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Metal Halide Lamps

Discussion in 'Lighting' started by Victor Roberts, May 14, 2007.

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  1. I've had some tests run on metal halide lamps by a certified
    independent laboratory (since I don't have a sphere.) The
    main goal of this work was to quantify the high frequency
    efficacy of metal halide lamps. The common wisdom is that
    there is no high frequency efficacy gain, but there are one
    or two papers that claim otherwise. This is my poster paper
    for LS:11.

    The results are in and they are a bit strange.

    The tests were run on three 320-watt pulse start metal
    halide lamps. there is more money from the sponsoring
    organization to run 6 more 320-watt lamps if necessary.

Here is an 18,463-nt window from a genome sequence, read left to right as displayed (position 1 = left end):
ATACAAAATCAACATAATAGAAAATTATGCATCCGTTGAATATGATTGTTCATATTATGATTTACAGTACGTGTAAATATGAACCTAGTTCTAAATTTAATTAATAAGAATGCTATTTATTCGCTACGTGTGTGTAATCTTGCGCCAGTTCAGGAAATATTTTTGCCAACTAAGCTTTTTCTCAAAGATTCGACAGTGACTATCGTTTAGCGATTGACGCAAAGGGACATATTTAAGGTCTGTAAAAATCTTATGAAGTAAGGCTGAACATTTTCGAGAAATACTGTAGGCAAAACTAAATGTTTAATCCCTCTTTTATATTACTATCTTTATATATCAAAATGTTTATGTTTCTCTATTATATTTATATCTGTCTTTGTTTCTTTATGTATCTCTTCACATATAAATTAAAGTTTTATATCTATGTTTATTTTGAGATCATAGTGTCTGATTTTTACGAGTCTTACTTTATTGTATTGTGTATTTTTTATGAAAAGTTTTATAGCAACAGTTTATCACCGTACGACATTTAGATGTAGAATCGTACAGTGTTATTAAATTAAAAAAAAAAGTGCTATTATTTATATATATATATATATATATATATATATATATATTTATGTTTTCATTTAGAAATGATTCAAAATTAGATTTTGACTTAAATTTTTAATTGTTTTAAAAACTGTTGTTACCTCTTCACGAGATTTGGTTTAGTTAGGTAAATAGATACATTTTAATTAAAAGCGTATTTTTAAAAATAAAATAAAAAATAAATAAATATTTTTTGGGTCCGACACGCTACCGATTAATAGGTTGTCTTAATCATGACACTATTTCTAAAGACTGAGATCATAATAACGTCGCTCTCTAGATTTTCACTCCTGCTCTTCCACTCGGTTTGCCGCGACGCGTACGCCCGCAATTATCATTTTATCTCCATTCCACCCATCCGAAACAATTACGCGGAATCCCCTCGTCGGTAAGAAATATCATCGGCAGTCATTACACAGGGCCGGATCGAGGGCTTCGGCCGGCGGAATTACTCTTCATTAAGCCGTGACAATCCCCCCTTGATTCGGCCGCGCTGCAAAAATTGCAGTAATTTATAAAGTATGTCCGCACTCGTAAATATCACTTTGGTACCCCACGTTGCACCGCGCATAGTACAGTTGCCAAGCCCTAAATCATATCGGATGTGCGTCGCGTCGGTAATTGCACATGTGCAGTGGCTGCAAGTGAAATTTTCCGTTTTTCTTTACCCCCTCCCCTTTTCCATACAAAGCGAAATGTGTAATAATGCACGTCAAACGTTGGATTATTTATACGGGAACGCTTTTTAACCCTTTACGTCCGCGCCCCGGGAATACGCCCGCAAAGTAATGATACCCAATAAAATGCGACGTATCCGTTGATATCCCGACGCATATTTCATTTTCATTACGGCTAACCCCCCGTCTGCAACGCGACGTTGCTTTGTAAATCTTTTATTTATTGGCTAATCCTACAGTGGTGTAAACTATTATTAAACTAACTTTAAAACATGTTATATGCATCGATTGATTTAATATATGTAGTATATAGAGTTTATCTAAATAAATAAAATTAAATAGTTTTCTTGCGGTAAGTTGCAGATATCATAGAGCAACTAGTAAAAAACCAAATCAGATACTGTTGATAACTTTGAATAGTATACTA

As part of the test I measured lamp performance on five
    types ballasts:

    1) Standard reference ballast
    2) Commercial linear inductor ballast
    3) Commercial CWA ballast
    4) Brand A 100 kHz electronic ballast
    5) Brand B 100 KHz electronic ballast.

    There were three of each type of commercial ballast.

    Since I suspected that the commercial ballasts would not all
    run the lamp at the same power, and since lamp efficacy is a
    function of power, I had the lab operate the lamp on the
    reference ballast at rated power, rated power + 15% and
    rated power -15%, so I could construct a correction curve.

    The really strange result is that lamp efficacy on both
    types of commercial ballasts was lower than on the reference
    ballast, even after correcting for the fact that the
    commercial ballasts ran the lamp below rated power. The
    corrected efficacy loss is about 6% to 7%. The only
    explanation I have right now is that these lamps have lower
    efficacy when operated with a high current crest factor